Just so you know, this is not an April Fool’s joke: video conferencing startup Vidyo — the same company that powers the ultra-popular Google Talk video chat client — has raised a $25 million Series C round of financing, it announced today. With the new cash, Vidyo plans to aggressively expand its sales and marketing efforts to take on networking giants like Cisco in the desktop and room-based telepresence market.
All of Vidyo’s existing investors, including Menlo Ventures, Rho Ventures, Sevin Rosen Funds and Star Ventures, came out for the financing round, which was led by Four Rivers Group. The new cash follows a $15 million funding round that Vidyo closed just over a year ago. With the latest round, the video conferencing firm has now raised a total of $63 million since being founded in 2005.
At a time when financing is hard to come by, a $25 million investment is virtually unheard of. So how did Vidyo manage to raise so much cash, and what does it plan to do with it all?
Vidyo senior vice president of marketing Marty Hollander says that the size of the financing round makes sense when you consider the size of the opportunity available to the startup — and also when you consider that it is going up against some very large legacy vendors in the video conferencing space. Essentially, it will need all the funding it can get to compete with them. “Now’s the time to invest big,” Hollander said in a phone interview. “We have a new architecture that delivers higher quality at a lower cost in a market that’s made up of giants. We can’t play as a startup anymore.”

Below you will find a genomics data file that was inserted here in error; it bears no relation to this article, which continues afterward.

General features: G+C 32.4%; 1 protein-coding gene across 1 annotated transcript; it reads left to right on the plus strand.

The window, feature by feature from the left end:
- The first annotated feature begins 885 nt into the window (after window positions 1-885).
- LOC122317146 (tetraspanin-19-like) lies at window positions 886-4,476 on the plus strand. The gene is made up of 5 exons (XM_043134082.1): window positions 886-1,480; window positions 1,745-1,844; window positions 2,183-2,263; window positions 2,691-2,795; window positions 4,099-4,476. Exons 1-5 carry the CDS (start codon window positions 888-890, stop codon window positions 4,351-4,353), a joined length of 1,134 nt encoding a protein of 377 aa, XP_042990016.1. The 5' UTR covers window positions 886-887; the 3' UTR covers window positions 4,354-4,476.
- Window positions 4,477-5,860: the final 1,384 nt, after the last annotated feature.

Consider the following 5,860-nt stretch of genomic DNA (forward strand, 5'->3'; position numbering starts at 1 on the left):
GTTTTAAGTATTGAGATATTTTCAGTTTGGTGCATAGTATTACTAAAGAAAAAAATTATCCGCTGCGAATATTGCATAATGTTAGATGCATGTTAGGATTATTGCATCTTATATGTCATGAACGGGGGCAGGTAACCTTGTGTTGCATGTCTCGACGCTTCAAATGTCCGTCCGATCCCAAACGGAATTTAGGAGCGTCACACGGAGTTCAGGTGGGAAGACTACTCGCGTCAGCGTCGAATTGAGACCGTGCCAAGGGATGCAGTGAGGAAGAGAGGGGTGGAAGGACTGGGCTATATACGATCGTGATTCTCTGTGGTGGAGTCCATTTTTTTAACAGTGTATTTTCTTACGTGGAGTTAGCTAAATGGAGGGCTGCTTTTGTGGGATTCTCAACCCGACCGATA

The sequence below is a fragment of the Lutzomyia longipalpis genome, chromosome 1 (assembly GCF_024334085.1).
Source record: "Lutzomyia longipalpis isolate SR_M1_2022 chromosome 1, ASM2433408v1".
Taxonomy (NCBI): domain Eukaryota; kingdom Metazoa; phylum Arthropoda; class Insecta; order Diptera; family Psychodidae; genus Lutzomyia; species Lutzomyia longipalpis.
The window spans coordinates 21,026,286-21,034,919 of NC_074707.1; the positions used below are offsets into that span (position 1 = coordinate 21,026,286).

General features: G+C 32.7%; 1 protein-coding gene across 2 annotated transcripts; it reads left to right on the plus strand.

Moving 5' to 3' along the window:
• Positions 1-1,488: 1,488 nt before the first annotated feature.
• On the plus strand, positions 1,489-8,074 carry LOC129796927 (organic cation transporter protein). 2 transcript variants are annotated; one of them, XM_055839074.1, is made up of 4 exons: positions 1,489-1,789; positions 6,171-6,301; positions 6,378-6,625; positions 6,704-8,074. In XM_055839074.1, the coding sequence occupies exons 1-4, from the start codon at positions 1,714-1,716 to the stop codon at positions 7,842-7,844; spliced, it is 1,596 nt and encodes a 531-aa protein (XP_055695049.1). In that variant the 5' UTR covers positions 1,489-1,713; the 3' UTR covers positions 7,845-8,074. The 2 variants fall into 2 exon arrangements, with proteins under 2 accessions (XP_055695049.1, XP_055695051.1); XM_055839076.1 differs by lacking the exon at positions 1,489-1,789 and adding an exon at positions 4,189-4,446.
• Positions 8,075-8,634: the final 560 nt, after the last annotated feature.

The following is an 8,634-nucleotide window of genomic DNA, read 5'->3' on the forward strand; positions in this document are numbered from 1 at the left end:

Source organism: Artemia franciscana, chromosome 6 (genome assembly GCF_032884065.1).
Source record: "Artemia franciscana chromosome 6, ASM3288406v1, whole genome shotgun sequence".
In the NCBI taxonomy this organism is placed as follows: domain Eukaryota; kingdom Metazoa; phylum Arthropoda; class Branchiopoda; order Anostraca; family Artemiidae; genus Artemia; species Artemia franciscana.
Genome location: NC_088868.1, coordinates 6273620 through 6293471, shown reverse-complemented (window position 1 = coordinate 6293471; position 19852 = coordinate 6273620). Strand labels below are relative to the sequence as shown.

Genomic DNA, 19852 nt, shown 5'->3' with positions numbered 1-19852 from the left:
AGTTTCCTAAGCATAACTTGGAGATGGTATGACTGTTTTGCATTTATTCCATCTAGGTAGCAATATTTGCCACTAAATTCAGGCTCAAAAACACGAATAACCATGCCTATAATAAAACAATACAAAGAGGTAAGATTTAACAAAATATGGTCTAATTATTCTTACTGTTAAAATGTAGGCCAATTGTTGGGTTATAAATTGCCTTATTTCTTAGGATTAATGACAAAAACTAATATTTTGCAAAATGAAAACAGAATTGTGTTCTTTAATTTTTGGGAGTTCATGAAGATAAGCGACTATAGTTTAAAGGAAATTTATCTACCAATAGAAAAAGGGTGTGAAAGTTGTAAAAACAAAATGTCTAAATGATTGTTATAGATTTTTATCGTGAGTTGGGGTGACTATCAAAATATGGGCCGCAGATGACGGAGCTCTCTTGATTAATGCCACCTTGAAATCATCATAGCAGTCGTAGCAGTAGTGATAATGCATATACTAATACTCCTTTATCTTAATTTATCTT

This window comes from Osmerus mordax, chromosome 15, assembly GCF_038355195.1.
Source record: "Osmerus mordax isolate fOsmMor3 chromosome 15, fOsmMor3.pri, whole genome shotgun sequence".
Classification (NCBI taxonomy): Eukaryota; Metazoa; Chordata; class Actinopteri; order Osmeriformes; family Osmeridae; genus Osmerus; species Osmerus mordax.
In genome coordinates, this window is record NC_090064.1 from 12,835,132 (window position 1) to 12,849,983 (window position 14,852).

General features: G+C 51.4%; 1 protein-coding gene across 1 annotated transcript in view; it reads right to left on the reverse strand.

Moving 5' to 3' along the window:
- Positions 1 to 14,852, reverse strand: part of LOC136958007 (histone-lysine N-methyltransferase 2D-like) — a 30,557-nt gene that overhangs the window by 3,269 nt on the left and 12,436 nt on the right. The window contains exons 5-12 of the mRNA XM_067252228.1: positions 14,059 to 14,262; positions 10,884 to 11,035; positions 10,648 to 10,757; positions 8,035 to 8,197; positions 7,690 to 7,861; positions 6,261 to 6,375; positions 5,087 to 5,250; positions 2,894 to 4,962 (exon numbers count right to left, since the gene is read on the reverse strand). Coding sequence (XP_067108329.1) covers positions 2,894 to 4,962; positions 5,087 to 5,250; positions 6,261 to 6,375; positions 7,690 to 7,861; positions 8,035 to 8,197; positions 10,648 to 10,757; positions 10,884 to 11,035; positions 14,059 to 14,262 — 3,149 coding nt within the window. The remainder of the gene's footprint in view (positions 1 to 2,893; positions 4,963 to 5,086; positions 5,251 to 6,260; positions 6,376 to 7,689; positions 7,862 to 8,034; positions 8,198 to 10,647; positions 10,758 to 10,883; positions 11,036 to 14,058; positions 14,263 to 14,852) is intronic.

Vidyo has built out a video conferencing solution that handles each participant’s video feed differently based on upstream and downstream bandwidth, enabling the video quality to seamlessly scale up or down based on network conditions. In October, Vidyo was awarded a patent on its VidyoRouter architecture, which uses H.264/SVC video compression technology. As a result, the startup says its videoconferencing software can be used over any IP network, whether it be over the Internet, or on LTE, 3G or 4G networks.
The company has about 100 employees today, but it has plans to aggressively ramp up personnel, particularly in sales and marketing. Already Vidyo announced it brought on two new sales executives to handle U.S. and Asia-Pacific sales this month. While expanding its sales presence around the world, Vidyo is also aggressively targeting certain industry verticals, including education and health care, Hollander said.
In addition to direct sales, Vidyo operates an OEM business for companies that want to license its video conferencing technology and build their own services around it. The OEM business could grow rapidly, particularly as the Vidyo technology is used to enable mobile video conferencing, through a partnership with Intel to be integrated with the chipmaker’s Moorestown chipset for mobile handsets and smartphones. It also targets service providers with its routing technology to help them release new video products.